PowerPivot – Simplified Self-Service BI

After a successful implementation of a data warehouse, the obvious next step is to provide a reporting solution or a delivery layer so business users can use the data for further reporting/analytics. A traditional approach is for IT to build a reporting solution comprised of managed reports and views, and deliver them through the company’s portal. This approach is often called a Full Service delivery method, because IT does most of the work.

In the Full Service approach, an analyst works with the business to gather requirements and deliver those to the development team. In most cases, time is spent going back and forth on requirements between business and the development team. By the time the report is delivered, requirements may have changed or the business wants to add more filters or change the layout and again the cycle is repeated. This inefficiency can be a result of front end limitations, data structure limitations, unknown requirements, or the difficulty of creating ad-hoc reports. Business users are heavily dependent on IT in this traditional approach, and business users tend to avoid using the sophisticated BI tools due to the learning curve involved. Hence, although the data is available in the data warehouse, it may end up not being used as desired.

Self-Service BI overcomes most of these hurdles. The major advantage is a greater user independence from IT to access required data. Self-Service BI can be easy to learn, with less training required. Self-Service BI improves a user’s ability to analyze and report on data, and enables the business to focus more on viewing the data and making informed decisions or creating quick proof of concepts (POCs). However, keep in mind that IT needs to build a data layer to make Self-Service BI a success.

Today many enterprises implement business intelligence solutions with self-service BI as the goal.  Organizations need to develop a long-term strategy which will lead to a reduced dependency on IT to access the required data — some self-service tools can help achieve this by building small POCs. There are few good self-service BI tools in the marketplace that can help users to analyze data with minimum IT involvement. One of these tools, PowerPivot, provides seamless transition to users of Excel.

Top Reasons to Use PowerPivot

  • Take advantage of familiar Excel tools and features
  • Process large amounts of data in seconds leveraging in-memory compression
  • Load data sets from virtually any source
  • Combine data from different data sources, like Oracle and SQL Server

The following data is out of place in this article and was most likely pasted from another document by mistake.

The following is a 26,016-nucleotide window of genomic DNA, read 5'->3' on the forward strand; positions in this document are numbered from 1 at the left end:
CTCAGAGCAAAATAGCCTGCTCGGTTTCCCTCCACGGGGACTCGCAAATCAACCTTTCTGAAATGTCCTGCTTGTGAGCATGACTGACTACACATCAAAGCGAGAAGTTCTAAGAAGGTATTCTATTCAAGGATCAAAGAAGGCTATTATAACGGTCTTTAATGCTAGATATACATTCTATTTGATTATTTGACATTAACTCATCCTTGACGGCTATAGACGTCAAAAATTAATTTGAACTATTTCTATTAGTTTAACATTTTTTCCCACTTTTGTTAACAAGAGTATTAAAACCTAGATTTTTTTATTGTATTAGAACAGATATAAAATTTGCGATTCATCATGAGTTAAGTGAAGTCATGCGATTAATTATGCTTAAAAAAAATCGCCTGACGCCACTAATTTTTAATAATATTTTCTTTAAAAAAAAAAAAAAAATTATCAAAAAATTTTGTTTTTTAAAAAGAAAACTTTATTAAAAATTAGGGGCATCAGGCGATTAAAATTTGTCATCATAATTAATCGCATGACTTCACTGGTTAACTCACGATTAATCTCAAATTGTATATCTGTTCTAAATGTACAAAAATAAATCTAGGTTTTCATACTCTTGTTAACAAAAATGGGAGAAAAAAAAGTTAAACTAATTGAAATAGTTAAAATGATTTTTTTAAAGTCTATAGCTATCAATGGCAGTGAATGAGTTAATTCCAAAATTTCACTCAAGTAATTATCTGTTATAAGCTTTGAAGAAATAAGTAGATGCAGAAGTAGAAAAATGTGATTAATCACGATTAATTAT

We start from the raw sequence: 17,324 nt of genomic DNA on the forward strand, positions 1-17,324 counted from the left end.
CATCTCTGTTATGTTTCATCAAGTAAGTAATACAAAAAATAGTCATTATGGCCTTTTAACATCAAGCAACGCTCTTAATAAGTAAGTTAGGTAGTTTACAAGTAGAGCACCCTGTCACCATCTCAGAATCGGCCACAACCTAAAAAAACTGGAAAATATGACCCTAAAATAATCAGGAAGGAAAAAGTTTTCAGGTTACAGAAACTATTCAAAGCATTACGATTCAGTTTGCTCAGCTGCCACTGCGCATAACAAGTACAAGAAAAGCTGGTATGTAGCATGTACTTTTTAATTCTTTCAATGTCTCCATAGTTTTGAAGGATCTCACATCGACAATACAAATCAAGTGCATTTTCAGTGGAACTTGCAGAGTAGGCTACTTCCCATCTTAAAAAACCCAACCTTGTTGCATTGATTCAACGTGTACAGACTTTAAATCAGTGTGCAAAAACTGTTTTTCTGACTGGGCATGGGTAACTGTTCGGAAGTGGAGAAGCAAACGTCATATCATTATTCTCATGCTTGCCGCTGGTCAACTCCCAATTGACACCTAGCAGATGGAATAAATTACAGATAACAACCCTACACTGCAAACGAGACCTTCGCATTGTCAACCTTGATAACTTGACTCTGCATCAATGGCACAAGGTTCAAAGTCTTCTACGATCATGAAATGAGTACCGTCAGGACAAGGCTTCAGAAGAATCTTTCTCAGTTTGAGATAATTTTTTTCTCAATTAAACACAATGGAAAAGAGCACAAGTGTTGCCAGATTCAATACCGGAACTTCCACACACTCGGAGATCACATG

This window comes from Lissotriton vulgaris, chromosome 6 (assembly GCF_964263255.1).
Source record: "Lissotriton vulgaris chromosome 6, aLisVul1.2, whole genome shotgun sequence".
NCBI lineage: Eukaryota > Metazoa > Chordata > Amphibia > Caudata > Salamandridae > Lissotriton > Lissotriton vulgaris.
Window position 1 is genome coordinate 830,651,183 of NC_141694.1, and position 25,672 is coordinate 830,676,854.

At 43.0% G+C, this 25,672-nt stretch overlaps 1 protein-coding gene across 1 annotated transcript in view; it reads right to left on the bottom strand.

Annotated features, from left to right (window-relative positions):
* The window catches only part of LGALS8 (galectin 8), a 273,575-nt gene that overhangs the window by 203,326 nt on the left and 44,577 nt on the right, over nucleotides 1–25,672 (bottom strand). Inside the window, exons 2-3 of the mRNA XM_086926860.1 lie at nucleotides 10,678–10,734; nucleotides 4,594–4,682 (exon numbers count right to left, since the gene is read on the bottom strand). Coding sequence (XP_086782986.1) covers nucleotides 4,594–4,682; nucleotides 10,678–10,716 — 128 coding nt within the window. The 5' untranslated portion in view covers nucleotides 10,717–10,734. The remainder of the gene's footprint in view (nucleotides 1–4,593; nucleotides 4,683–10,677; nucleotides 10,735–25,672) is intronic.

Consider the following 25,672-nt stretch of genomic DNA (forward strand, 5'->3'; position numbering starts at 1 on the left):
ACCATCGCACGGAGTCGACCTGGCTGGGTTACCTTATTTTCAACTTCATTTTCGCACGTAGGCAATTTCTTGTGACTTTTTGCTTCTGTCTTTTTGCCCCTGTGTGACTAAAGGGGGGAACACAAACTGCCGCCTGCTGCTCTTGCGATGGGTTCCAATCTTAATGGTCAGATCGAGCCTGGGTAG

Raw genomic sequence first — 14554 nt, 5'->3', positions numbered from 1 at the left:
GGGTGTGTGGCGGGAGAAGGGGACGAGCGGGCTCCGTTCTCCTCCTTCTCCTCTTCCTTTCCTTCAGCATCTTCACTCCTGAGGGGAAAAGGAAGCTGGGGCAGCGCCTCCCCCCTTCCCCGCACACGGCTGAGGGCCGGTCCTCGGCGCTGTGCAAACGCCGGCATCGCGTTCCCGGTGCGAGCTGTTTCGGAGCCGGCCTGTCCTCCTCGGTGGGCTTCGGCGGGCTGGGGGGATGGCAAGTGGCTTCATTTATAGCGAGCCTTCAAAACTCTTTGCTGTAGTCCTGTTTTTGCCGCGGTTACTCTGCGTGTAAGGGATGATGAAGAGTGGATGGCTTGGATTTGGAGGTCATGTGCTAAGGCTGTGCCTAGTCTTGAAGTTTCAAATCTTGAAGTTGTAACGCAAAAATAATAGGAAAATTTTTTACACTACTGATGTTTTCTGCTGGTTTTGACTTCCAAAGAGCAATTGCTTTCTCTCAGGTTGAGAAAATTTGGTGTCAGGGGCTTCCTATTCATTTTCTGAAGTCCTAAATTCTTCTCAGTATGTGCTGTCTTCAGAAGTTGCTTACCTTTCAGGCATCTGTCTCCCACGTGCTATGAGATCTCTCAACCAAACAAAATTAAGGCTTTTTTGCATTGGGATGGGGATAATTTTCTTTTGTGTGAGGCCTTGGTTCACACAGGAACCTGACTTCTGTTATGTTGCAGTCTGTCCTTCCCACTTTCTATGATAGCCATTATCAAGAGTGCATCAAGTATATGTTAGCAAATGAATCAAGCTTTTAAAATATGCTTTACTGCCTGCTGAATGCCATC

• Interactively explore and analyze data without expert’s help
  • Use powerful new analytical capabilities such as Data Analysis Expressions (DAX)

More PowerPivot Benefits

Since PowerPivot is combined with Excel, it provides some obvious benefits. They are:

  • No Additional cost if you have Office 2010, Power Pivot, and SharePoint 2010
  • New data analysis capabilities
    • Combine and relate data from heterogeneous sources
    • Larger data sets with in-memory compression Tabular Model
    • Slicers
    • Dashboards, Charts and Pivot Tables
  • Quick learning, less training required
  • Do it yourself, power to users – less dependency on IT
  • Improves user’s ability to analyze and report on data
  • Quick POCs

PowerPivot Drawbacks

As with any product, PowerPivot comes with some drawbacks, which include:

  • Many-to-many relationships in the data require special handling / workaround
  • 32-bit Excel may run out of memory on the large data sets
  • Prone to corruption… save your work often and have backup versions. Corruption is more prominent with large data and you may need to revert to a backup copy or rebuild PowerPivots.

What Else can we do with PowerPivot?

  • PowerPivot file can be shared on SharePoint 2010
  • PowerPivot can interface with Report Builder 3.0
  • You can Import PowerPivot to SQL 2012 Tabular Model
  • Use as a base to design/develop UDM Things to keep in mind while using PowerPivot
Pros Cons
  • Takes the burden off of IT
  • Speed up the analysis and hence development of reports
  • Data to people aka Power to People to analyze data
  • Creates the risk of chaotic reporting within an organization
  • Taxes the system as number of users increase
  • Creates the risk of chaotic reporting within an organization
  • Taxes the system as number of users increase

IT departments should work with business units to determine key metrics and an agreed-upon vocabulary, establish consistent processes for creating reports and publishing, and to define and implement policies for data access, security, privacy.

Wondering if PowerPivot is right for you, or want to learn more about Self-Service BI? Learn more about our Data and Analytics practice!

Have 15 minutes? This webinar can give you some great tips on understanding PowerPivot in Excel 2013.